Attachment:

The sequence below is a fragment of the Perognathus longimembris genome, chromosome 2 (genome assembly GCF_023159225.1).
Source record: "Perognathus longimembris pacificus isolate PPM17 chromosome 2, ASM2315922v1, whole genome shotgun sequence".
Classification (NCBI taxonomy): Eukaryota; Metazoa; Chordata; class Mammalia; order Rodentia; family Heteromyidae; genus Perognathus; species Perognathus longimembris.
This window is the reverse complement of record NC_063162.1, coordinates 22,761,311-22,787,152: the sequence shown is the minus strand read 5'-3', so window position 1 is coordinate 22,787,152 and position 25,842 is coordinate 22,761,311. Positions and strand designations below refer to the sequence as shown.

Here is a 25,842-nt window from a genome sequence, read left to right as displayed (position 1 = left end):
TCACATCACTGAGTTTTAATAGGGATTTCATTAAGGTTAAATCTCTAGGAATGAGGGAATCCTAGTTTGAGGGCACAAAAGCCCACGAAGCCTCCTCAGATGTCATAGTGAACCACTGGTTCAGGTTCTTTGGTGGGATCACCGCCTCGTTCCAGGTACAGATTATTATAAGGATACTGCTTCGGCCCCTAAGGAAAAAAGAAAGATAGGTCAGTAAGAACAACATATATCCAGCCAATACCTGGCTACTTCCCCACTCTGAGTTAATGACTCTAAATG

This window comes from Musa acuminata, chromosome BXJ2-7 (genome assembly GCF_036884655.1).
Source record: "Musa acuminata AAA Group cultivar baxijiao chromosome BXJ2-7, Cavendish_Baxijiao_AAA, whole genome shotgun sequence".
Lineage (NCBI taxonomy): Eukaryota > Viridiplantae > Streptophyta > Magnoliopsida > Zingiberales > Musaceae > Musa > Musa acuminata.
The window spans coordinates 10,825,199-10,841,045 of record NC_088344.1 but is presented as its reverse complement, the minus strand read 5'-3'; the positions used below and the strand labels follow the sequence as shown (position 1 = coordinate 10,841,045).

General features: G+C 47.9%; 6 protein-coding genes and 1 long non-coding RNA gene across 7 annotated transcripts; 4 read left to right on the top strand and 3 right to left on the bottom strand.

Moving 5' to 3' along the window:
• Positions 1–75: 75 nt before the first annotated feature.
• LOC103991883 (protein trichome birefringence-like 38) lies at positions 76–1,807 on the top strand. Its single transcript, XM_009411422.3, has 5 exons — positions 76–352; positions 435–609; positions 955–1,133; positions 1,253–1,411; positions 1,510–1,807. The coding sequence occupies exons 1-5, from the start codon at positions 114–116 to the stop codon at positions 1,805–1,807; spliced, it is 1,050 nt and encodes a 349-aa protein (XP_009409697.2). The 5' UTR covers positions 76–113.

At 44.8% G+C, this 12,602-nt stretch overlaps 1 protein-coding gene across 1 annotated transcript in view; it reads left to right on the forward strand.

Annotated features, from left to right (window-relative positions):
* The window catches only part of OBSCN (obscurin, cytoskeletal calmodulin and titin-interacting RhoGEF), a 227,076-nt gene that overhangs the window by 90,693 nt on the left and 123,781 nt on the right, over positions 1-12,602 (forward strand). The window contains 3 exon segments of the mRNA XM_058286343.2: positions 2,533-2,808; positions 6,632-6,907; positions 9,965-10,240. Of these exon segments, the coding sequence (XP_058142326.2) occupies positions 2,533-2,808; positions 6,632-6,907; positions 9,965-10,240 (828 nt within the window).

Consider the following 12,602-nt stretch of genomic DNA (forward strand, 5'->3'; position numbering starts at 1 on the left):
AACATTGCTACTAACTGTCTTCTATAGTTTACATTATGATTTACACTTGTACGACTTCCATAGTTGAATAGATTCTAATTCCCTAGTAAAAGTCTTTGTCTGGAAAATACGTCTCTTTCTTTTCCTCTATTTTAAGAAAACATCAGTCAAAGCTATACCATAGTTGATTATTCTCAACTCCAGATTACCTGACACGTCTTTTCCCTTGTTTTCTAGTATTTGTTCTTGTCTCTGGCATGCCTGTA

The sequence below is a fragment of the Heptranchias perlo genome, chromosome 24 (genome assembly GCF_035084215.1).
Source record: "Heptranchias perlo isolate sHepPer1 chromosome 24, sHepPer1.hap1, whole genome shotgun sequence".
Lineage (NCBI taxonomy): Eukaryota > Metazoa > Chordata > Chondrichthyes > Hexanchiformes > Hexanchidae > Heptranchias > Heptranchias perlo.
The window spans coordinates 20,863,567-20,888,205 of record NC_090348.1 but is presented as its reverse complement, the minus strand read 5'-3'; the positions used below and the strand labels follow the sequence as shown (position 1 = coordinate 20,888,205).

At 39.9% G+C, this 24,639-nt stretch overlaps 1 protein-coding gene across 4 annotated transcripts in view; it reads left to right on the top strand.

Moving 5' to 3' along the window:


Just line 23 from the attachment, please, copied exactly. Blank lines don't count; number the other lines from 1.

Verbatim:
The window spans coordinates 20,863,567-20,888,205 of record NC_090348.1 but is presented as its reverse complement, the minus strand read 5'-3'; the positions used below and the strand labels follow the sequence as shown (position 1 = coordinate 20,888,205).